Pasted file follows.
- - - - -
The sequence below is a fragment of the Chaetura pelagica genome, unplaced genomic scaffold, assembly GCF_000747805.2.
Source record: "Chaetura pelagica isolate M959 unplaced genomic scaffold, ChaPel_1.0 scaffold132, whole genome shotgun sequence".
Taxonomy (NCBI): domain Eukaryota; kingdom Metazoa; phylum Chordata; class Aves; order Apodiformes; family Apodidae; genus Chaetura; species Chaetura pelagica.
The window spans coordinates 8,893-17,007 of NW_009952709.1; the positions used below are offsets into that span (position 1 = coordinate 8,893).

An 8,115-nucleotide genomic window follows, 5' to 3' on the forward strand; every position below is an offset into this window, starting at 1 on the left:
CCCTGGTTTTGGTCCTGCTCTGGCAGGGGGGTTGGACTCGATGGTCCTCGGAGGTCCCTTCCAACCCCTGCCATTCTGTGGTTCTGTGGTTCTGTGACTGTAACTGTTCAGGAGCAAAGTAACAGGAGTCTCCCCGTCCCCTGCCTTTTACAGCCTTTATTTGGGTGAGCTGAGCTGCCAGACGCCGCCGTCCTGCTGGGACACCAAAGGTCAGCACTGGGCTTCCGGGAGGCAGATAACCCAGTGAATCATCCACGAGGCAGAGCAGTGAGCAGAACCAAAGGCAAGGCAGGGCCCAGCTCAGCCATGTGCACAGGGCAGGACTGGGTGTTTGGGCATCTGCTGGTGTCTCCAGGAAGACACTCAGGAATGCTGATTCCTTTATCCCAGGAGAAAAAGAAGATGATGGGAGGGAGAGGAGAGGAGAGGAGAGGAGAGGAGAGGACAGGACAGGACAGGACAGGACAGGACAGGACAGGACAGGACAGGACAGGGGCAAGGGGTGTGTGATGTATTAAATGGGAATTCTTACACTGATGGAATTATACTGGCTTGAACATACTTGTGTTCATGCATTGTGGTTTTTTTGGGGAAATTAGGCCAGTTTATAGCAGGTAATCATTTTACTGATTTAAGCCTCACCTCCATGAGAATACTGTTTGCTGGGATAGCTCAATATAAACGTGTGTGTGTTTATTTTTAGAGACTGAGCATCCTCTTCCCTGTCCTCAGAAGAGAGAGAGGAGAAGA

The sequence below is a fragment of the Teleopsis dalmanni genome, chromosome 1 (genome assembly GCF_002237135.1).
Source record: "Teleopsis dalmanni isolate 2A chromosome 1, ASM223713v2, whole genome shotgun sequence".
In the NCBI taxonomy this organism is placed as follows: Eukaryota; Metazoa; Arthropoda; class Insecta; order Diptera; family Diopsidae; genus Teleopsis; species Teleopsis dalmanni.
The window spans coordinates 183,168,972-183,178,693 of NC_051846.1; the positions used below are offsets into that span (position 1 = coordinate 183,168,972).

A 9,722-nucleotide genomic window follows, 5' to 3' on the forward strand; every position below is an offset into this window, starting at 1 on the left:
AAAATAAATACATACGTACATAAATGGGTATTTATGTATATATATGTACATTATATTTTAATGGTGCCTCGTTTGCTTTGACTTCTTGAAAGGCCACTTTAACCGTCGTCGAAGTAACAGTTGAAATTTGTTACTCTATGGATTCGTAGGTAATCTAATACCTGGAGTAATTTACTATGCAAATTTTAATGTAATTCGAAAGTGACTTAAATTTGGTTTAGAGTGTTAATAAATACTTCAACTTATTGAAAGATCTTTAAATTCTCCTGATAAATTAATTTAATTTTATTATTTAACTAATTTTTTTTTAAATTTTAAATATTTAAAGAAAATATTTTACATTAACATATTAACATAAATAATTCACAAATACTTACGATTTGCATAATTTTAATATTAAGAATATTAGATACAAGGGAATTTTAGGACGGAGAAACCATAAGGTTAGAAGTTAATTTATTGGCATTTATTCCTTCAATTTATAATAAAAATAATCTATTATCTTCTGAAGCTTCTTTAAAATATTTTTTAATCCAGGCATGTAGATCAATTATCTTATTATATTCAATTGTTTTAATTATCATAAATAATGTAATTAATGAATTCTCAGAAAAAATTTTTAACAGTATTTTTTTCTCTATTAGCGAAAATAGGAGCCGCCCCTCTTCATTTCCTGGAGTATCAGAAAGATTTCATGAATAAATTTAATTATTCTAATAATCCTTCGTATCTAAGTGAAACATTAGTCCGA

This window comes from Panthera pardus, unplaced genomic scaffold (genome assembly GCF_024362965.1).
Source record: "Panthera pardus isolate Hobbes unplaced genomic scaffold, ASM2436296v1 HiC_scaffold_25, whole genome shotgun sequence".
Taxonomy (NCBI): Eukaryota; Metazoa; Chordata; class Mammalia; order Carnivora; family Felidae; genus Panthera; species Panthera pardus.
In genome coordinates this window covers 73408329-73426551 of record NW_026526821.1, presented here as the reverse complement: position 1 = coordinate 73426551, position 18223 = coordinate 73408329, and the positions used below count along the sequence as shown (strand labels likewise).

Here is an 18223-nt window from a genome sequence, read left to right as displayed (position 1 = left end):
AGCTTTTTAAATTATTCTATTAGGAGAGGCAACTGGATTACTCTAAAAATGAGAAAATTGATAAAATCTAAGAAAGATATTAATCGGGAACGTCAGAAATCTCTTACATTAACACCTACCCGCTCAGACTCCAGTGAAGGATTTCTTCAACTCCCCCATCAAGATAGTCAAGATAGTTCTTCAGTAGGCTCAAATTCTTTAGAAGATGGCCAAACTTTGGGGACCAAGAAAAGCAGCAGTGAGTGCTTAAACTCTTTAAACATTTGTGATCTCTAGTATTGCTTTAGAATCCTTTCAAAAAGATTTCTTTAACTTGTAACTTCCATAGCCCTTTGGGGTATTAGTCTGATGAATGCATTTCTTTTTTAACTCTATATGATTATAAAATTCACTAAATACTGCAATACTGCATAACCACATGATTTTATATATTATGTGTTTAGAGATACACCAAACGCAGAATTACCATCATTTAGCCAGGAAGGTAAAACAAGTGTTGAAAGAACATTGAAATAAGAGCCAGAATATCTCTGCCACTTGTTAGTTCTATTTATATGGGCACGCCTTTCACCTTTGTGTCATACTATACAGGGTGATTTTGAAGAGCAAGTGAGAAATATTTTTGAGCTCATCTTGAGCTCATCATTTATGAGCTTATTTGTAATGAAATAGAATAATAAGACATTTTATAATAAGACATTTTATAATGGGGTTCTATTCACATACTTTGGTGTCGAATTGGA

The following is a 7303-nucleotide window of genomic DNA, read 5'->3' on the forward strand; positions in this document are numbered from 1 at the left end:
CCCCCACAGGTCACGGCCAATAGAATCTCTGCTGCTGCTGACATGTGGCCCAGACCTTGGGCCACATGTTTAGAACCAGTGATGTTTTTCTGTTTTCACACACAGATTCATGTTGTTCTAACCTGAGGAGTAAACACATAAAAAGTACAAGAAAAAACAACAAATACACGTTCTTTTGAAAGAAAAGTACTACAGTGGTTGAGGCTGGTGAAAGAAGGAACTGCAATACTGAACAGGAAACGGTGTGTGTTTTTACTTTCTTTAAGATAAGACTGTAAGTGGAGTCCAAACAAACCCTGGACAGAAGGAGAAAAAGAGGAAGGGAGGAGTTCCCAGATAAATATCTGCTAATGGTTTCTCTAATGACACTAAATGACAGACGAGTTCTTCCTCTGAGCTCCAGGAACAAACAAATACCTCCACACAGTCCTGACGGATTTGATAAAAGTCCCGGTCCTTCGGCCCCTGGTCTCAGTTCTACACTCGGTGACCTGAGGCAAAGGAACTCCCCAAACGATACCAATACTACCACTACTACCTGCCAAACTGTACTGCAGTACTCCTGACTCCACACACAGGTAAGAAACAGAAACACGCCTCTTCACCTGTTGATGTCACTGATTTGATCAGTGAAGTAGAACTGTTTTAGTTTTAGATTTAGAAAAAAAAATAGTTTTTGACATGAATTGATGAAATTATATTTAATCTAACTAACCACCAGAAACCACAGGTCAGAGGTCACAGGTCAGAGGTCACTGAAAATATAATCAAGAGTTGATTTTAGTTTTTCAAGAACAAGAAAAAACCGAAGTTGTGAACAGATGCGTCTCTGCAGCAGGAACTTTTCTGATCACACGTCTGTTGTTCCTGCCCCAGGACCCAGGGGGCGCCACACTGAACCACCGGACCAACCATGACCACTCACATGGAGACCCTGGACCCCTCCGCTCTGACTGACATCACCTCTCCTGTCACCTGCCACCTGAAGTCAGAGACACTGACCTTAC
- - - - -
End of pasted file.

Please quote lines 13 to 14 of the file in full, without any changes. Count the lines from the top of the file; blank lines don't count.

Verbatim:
This window comes from Panthera pardus, unplaced genomic scaffold (genome assembly GCF_024362965.1).
Source record: "Panthera pardus isolate Hobbes unplaced genomic scaffold, ASM2436296v1 HiC_scaffold_25, whole genome shotgun sequence".